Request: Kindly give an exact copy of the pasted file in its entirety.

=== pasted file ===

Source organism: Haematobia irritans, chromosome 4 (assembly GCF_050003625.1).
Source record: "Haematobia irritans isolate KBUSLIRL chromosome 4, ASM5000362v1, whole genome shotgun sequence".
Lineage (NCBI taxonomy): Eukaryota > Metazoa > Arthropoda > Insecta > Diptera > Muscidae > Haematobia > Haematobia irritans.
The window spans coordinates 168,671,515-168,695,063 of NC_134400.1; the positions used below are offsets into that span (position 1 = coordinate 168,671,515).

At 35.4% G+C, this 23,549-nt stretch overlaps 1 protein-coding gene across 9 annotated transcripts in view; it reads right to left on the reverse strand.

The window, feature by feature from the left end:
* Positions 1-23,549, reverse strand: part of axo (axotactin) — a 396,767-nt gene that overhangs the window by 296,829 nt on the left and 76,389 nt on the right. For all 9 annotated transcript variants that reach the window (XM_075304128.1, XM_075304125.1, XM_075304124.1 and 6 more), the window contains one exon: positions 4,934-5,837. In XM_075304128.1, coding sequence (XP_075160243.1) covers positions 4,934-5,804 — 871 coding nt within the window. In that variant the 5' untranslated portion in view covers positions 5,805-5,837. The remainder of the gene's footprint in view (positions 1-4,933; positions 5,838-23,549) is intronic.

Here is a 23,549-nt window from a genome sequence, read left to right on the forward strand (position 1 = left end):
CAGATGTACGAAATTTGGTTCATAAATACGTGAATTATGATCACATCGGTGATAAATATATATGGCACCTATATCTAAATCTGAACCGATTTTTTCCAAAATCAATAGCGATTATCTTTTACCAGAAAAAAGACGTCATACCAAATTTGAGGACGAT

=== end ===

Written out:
Source organism: Haematobia irritans, chromosome 4 (assembly GCF_050003625.1).
Source record: "Haematobia irritans isolate KBUSLIRL chromosome 4, ASM5000362v1, whole genome shotgun sequence".
Lineage (NCBI taxonomy): Eukaryota > Metazoa > Arthropoda > Insecta > Diptera > Muscidae > Haematobia > Haematobia irritans.
The window spans coordinates 168,671,515-168,695,063 of NC_134400.1; the positions used below are offsets into that span (position 1 = coordinate 168,671,515).

At 35.4% G+C, this 23,549-nt stretch overlaps 1 protein-coding gene across 9 annotated transcripts in view; it reads right to left on the reverse strand.

The window, feature by feature from the left end:
* Positions 1-23,549, reverse strand: part of axo (axotactin) — a 396,767-nt gene that overhangs the window by 296,829 nt on the left and 76,389 nt on the right. For all 9 annotated transcript variants that reach the window (XM_075304128.1, XM_075304125.1, XM_075304124.1 and 6 more), the window contains one exon: positions 4,934-5,837. In XM_075304128.1, coding sequence (XP_075160243.1) covers positions 4,934-5,804 — 871 coding nt within the window. In that variant the 5' untranslated portion in view covers positions 5,805-5,837. The remainder of the gene's footprint in view (positions 1-4,933; positions 5,838-23,549) is intronic.

Here is a 23,549-nt window from a genome sequence, read left to right on the forward strand (position 1 = left end):
CAGATGTACGAAATTTGGTTCATAAATACGTGAATTATGATCACATCGGTGATAAATATATATGGCACCTATATCTAAATCTGAACCGATTTTTTCCAAAATCAATAGCGATTATCTTTTACCAGAAAAAAGACGTCATACCAAATTTGAGGACGAT